What if Black Lips were from California, instead of Georgia? I know that I’m leaving myself open to accusations of lazy journalism and that the comparison is a bit of a superficial one but there isn’t any getting away from what was my first and abiding impression of Mrs Magician and their debut album. They trawl similar depths to the Atlanta band, utilise similar methods and structures in their music and while they don’t really sound very similar, Mrs Magician do sound like the same type of band as the creators of 200 Million Thousand.
This isn’t, as you might discover, a very bad thing. If Black Lips are taking the burnt-out rooftop romanticism of Johnny Thunders and channelling it through a half dozen rusted effects pedals (which is what I thought 200 Million Thousand sounded like) then Mrs Magician are doing something very similar to the legacy of Brian Wilson, alongside excursions into 60s garage punk, bewildering dreampop hallucinations, powersurging rock n roll escapades, and the result is thirteen tracks of retro fuelled guitar excess that barely stops to take breath throughout its 32 or so minutes.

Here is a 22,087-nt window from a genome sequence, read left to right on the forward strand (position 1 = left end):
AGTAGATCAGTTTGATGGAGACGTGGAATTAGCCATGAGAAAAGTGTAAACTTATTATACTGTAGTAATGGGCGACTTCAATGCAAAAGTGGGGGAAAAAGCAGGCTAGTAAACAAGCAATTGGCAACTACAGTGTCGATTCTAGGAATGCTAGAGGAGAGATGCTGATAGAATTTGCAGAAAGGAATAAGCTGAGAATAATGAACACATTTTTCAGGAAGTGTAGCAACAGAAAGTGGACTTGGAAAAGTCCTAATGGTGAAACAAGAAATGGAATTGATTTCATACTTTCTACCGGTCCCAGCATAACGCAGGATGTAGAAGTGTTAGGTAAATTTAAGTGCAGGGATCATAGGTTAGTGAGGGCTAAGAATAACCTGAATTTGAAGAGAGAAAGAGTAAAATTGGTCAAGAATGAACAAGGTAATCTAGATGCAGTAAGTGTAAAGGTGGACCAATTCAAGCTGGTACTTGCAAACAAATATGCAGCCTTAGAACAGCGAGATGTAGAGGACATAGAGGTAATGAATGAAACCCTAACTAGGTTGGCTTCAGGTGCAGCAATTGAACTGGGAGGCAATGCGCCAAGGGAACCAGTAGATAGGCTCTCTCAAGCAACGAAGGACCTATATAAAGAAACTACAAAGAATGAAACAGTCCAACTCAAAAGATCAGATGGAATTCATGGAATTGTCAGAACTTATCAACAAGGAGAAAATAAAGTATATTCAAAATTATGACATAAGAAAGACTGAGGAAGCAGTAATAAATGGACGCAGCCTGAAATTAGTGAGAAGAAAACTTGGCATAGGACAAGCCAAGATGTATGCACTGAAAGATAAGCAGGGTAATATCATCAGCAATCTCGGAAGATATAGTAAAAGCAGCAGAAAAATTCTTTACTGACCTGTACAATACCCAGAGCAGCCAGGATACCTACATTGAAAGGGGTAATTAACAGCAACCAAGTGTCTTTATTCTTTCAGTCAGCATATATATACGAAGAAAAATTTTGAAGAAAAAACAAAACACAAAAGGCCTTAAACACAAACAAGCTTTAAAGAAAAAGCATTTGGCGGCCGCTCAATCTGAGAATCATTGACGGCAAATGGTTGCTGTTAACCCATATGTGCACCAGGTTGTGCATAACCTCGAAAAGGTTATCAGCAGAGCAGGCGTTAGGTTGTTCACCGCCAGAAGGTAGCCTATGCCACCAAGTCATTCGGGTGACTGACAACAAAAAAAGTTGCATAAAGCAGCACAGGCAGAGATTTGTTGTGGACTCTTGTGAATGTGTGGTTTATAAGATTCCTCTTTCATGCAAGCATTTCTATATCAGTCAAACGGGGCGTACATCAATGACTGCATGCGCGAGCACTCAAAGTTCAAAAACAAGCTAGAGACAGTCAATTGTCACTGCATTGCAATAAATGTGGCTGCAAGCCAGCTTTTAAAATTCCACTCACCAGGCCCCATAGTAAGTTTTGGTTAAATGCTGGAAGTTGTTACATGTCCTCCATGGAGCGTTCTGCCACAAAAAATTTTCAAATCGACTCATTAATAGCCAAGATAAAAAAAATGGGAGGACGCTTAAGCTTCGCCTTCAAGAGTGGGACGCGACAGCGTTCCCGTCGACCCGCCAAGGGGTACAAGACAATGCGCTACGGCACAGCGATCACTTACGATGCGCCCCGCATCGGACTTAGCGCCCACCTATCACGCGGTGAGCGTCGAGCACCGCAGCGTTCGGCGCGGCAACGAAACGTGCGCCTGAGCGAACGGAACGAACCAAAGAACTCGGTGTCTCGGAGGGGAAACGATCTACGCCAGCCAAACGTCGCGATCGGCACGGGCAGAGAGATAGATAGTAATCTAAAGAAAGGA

My music player messed up the track listing and starts the album with “Dead 80s”, which has some traditional sounding boy meets girl lyrics and also a notable mid sixties influence – its keyboard riff can probably trace its lineage right back to the Seeds and ? And The Mysterians – and that’s what Mrs Magician really are, a no holds barred beat group whose West Coast origins imbue them with unrestrained surf pop sensibilities and “Don’t Flatter Yourself” could slip onto the soundtrack of some beach musical of five decades ago practically unnoticed. The same could not be said of “Actual Pain” which thumps out of my stereo like Mrs Magician’s sometime labelmates Crime covering a Jan And Dean number in an SF waterfront dive at some long forgotten after hours gig in the late 70s while “Prescription Vision” is summery psyche pop distorted almost beyond recognition.
What holds Strange Heaven together is Mrs Magician’s tightly scored musicianship, which accurately recalls the suited up and reverberating guitar epics of the Surfaris, Dick Dale and countless others, and I hope if any of the band read this they’ll forgive my making a blatant comparison with Black Lips, whom they don’t really resemble very much aside from their retro obsessions and string shredding guitar performances. This summer, don’t just think about going surfing, listen to Strange Heaven instead.